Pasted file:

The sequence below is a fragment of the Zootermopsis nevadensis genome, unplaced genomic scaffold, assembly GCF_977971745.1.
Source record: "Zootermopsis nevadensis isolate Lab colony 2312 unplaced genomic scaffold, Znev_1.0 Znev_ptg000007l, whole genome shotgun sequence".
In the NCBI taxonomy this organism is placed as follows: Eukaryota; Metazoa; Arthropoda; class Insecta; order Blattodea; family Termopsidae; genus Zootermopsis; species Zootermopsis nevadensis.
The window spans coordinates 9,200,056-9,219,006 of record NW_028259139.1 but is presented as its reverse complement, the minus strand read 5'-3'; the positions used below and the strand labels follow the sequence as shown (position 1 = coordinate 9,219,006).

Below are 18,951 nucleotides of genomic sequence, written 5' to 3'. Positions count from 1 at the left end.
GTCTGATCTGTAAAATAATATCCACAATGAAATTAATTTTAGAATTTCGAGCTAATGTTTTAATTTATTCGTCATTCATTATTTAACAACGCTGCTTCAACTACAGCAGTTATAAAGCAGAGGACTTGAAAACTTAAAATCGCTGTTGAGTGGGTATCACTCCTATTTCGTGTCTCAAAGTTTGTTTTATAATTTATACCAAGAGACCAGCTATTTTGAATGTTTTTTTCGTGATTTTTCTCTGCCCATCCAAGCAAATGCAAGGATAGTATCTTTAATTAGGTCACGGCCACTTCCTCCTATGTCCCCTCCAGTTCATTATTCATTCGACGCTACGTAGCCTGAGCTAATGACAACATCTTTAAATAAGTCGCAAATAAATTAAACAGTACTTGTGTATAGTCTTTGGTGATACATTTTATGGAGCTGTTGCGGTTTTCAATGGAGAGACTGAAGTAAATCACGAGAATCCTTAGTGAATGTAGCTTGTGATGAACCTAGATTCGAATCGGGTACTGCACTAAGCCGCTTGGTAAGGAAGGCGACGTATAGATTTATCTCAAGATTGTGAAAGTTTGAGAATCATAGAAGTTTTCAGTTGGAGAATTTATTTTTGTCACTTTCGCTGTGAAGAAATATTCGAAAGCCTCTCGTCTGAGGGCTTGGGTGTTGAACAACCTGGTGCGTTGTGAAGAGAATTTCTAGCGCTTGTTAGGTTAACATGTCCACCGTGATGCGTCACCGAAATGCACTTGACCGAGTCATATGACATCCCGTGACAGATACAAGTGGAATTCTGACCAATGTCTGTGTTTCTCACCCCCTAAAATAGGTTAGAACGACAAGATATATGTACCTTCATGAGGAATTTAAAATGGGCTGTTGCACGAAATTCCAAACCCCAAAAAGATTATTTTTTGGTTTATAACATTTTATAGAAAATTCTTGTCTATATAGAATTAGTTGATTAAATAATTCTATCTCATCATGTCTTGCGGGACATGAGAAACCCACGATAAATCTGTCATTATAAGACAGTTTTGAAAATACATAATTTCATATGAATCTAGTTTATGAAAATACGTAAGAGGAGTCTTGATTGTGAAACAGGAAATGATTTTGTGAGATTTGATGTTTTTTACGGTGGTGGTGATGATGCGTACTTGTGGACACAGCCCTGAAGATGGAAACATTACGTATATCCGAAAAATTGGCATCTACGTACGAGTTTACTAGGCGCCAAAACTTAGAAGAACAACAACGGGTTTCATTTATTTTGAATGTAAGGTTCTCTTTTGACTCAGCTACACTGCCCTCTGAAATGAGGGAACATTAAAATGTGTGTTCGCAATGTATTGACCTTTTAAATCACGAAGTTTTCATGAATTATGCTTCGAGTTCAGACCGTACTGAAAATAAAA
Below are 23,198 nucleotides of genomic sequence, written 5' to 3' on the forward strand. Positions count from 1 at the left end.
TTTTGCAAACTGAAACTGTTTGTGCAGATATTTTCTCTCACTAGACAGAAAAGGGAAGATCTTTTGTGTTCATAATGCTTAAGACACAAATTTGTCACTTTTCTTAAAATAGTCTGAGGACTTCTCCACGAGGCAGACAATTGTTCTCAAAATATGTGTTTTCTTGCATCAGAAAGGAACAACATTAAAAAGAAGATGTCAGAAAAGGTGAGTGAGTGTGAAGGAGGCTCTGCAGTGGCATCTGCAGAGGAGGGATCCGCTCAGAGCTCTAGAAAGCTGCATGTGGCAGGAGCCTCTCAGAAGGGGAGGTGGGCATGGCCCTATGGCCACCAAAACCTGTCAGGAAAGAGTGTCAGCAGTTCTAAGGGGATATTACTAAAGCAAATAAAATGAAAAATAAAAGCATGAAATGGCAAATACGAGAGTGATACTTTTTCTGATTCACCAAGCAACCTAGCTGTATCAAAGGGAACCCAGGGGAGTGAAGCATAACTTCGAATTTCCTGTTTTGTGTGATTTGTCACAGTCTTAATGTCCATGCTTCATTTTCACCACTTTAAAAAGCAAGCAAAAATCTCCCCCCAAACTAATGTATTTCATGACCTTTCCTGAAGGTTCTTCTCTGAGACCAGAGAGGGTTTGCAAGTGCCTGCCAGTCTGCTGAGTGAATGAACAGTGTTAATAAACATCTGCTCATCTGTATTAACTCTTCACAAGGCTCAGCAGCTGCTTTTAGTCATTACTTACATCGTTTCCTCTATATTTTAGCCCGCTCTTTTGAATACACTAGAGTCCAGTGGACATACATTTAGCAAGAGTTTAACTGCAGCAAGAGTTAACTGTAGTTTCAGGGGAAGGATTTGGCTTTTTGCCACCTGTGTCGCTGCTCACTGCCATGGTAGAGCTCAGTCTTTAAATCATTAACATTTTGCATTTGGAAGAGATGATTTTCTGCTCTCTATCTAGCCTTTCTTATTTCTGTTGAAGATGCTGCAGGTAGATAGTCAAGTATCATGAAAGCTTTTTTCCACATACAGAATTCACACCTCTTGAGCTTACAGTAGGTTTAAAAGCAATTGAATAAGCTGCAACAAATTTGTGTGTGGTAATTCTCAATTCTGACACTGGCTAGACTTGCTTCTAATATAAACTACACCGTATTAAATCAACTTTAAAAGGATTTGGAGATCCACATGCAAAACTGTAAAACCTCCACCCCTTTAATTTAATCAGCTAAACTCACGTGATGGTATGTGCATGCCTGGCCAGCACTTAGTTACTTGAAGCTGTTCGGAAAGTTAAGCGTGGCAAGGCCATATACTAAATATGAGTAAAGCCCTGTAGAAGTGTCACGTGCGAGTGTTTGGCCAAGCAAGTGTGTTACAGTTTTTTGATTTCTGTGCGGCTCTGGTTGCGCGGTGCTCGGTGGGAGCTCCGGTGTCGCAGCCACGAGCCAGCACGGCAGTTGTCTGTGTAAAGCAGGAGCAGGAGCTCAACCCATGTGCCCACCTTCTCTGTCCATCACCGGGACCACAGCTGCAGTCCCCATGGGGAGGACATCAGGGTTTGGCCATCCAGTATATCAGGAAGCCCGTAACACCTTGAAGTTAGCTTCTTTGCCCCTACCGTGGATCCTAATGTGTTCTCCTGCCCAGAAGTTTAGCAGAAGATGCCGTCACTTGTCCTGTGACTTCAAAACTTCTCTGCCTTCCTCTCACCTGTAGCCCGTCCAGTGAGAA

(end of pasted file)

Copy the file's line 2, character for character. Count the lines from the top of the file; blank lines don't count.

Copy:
Source record: "Zootermopsis nevadensis isolate Lab colony 2312 unplaced genomic scaffold, Znev_1.0 Znev_ptg000007l, whole genome shotgun sequence".